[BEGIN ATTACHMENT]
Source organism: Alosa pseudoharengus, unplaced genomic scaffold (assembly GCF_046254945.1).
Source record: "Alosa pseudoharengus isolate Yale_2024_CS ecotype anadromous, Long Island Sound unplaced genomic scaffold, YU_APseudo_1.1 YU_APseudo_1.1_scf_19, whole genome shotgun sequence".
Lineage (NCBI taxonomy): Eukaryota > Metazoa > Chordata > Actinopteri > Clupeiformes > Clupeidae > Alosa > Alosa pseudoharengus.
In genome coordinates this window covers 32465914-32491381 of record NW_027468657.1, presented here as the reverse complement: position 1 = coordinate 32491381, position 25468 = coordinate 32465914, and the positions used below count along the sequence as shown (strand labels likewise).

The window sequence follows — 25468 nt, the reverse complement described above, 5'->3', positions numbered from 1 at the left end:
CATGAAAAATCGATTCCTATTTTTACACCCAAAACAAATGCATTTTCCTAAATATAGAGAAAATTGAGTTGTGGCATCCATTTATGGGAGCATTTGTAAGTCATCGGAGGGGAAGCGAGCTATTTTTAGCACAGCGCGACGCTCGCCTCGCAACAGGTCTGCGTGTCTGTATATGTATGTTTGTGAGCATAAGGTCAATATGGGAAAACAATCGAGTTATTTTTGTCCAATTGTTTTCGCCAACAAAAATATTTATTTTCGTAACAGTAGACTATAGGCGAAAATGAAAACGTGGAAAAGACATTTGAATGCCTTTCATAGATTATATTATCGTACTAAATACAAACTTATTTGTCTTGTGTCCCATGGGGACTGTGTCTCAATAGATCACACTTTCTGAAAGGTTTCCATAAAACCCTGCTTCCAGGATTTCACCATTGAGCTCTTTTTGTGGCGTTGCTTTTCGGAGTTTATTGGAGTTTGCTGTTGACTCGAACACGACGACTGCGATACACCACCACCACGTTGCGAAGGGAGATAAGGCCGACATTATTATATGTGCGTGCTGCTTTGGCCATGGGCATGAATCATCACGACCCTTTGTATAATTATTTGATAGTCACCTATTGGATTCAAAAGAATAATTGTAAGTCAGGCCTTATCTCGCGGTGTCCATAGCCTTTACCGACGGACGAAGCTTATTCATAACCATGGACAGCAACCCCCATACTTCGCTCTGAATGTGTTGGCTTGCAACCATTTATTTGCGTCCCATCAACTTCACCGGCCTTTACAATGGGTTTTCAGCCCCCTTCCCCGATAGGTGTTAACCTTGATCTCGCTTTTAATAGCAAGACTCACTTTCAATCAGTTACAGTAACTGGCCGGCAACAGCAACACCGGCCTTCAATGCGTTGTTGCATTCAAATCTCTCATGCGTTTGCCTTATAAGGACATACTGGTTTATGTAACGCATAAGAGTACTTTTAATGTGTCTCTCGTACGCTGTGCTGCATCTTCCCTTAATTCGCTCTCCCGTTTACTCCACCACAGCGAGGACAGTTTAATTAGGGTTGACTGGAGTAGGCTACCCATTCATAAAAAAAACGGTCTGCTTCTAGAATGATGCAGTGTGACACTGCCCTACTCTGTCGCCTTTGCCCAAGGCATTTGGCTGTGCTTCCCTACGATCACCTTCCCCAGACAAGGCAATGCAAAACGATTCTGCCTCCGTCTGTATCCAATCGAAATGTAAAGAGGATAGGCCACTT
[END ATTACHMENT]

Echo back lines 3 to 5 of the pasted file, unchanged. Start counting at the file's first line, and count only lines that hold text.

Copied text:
Lineage (NCBI taxonomy): Eukaryota > Metazoa > Chordata > Actinopteri > Clupeiformes > Clupeidae > Alosa > Alosa pseudoharengus.
In genome coordinates this window covers 32465914-32491381 of record NW_027468657.1, presented here as the reverse complement: position 1 = coordinate 32491381, position 25468 = coordinate 32465914, and the positions used below count along the sequence as shown (strand labels likewise).

The window sequence follows — 25468 nt, the reverse complement described above, 5'->3', positions numbered from 1 at the left end: